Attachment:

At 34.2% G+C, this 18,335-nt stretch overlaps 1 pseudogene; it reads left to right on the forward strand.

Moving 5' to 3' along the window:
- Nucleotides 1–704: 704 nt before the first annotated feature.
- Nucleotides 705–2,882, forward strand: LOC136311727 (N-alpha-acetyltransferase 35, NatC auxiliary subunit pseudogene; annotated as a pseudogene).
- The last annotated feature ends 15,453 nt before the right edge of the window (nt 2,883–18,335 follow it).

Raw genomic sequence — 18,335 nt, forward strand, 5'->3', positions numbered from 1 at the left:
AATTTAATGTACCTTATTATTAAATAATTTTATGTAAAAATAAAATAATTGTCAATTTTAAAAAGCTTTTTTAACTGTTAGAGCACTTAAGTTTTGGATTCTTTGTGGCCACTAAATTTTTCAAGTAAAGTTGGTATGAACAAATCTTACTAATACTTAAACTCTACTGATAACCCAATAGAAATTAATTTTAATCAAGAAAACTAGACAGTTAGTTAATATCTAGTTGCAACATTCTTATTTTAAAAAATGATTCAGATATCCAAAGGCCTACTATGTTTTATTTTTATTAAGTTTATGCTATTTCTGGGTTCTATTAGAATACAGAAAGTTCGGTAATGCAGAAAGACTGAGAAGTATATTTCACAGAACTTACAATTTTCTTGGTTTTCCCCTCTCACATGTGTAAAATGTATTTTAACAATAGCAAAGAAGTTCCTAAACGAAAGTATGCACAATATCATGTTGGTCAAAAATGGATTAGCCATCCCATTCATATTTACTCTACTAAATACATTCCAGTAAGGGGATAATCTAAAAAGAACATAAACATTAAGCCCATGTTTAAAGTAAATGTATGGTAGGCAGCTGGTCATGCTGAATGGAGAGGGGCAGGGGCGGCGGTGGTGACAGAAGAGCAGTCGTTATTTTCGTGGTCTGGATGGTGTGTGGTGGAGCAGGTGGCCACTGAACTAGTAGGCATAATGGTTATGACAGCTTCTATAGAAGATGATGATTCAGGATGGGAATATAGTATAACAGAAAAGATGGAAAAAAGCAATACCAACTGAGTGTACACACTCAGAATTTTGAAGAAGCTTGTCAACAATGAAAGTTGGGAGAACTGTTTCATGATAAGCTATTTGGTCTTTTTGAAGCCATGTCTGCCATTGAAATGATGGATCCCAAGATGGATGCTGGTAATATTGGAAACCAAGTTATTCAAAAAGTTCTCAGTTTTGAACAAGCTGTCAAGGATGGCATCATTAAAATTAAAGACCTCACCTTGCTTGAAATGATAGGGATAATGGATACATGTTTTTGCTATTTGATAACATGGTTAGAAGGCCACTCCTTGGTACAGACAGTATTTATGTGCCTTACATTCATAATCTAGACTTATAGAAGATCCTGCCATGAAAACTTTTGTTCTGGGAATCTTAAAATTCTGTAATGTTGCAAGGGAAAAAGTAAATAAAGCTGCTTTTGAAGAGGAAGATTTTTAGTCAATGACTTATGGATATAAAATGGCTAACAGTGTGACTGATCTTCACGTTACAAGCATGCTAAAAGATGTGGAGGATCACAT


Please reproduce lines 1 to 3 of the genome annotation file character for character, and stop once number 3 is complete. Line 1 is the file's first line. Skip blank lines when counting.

At 34.2% G+C, this 18,335-nt stretch overlaps 1 pseudogene; it reads left to right on the forward strand.

Moving 5' to 3' along the window:
- Nucleotides 1–704: 704 nt before the first annotated feature.